Freedom of Expression – a voice workshop with Cathy White from Rough Magic
Stand Up and Stand Out - a comedy workshop with Keith Millar from Kildare Youth Theatre
Glee Club - a singing workshop with Eimear Crehan from Kildare Youth Theatre
Cappoeira - a dance workshop with Danielle Boletto from Naçao Zumbai and Rachel Lally
In the afternoons, participants took part in more serious repeating workshops where the same groups met up every day. This was called the Generate Project. In this project, each of the three groups devised a piece of theatre based on what was explored and learned during the week. The work that was produced in these groups was presented on the final night in a special public showcase. These workshops were led by Peter Hussey and Keith Burke, both of Crooked House, as well as Michele Panella, Co-Artistic Director of Teatro della Limonaia in Florence.
In the evenings, fun and unique events, featuring all participants at once, were held. These included performances from new productions, such as Kildare Youth Theatre's Nuts, and Celbridge Youth Theatre's Teechers and Standard Hibernian International Televised News. Other events included talks from EU represetatives, Trish O' Rourke on the Palestinian Crises, Orla Quinn from Trócaire, as well as live events such as a talent show and the new 'Hydrogen' festival - a youth equivalent of the famous Irish 'Oxegen' concert, featuring young local Kildare bands.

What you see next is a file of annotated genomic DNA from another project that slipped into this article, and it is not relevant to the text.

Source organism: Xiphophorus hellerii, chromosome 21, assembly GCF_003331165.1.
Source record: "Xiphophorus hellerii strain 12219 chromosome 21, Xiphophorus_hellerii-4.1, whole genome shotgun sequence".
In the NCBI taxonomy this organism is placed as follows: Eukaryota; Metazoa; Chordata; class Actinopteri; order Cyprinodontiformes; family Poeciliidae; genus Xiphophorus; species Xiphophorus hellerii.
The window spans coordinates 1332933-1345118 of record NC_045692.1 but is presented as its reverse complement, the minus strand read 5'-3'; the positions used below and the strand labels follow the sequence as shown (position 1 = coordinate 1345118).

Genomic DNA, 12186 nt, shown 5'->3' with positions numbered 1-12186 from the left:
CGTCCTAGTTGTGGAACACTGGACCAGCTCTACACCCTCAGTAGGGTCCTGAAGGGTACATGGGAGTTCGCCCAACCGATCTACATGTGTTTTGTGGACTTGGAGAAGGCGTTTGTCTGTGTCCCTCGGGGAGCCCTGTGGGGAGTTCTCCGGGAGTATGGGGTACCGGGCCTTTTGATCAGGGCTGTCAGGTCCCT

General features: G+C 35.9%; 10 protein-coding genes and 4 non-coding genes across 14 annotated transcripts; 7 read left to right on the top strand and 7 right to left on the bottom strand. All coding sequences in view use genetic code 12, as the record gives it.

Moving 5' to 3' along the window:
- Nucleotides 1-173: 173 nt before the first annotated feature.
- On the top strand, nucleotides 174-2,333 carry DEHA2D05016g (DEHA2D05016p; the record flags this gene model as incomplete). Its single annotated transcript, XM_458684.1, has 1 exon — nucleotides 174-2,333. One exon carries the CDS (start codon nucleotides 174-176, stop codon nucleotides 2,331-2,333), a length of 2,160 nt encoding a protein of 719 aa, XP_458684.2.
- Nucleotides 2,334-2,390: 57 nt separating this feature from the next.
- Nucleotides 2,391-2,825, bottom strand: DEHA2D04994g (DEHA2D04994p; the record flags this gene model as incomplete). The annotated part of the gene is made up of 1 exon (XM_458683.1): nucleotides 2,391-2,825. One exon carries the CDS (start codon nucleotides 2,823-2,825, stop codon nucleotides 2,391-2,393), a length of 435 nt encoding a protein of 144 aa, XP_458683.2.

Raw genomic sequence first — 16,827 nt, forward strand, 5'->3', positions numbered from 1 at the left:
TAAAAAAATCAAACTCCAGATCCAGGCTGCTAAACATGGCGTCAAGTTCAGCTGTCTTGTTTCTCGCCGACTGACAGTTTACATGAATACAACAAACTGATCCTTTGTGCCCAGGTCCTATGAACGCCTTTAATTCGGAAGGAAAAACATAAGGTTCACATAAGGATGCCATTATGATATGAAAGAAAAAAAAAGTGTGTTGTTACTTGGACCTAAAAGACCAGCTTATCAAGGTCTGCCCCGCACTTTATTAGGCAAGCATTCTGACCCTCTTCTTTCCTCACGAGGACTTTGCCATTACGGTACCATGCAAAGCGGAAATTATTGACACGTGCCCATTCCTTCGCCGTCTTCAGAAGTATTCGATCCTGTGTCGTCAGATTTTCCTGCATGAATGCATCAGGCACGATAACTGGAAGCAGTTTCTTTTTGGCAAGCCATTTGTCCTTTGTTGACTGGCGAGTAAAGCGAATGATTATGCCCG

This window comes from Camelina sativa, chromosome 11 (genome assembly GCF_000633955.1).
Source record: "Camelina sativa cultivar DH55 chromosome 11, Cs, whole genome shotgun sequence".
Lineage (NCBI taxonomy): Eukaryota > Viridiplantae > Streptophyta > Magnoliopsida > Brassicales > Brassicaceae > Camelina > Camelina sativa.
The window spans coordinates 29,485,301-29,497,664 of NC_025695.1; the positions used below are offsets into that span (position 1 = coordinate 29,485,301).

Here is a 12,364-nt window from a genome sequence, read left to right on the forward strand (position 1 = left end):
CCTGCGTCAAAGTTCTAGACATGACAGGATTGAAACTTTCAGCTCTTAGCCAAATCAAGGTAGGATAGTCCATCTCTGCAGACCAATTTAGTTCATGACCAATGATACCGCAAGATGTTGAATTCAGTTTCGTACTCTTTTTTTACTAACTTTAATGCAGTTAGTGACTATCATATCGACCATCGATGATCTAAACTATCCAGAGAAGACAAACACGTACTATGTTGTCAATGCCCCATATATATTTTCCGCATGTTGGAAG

The 8th Human Rights Youth Theatre Festival was funded by the Arts Council’s Small Festival Scheme and by the Communicating Europe Initiative of the Department of Foreign Affairs. Kind regards to The Moat Theatre Naas, whose entire space was used throughout the festival.
The Lieutenant of Inishmore
5th-8th May 2010, The Moat Theatre, Naas
In 2010, Kildare Youth Theatre brought arguably Martin McDonagh's most renowned screenplay, The Lieutenant of Inishmore, to the Moat Theatre for four nights.
The play follows the borderline psychotic and chaotic Thomas Padraic, who returns home to the quiet land of Inishmore, Co. Galway, after he is told his beloved cat, Thomas, is 'poorly'. Set during the tumultuous first steps of the Northern Irish peace process, Padraic is a man considered too dangerous and unpredictable for even the Irish Republican Army. Therefore, when it is revealed his cat has actually been brutally murdered, all hell breaks loose as Padraic begins a relentless campaign of violence and retribution in the name of his cat, Thomas.
McDonagh's quintessentially Irish play, written in 2001, is a brilliantly dark comedy which has toured the world.
This Lime Tree Bower
21st-24th April 2010, The Liffey Studio
Joe - Ian Armstrong
Frank - Niall Moore
Ray - Vincent O'Reilly
Director: Peter Hussey
Front of House: Deirdre O'Donnell, Louise Lonergan and Sarah Ellis
Conor MacPherson's This Lime Tree Bower tells the story of an extended family; Ray, Frank and Joe. Each character has their own story to tell.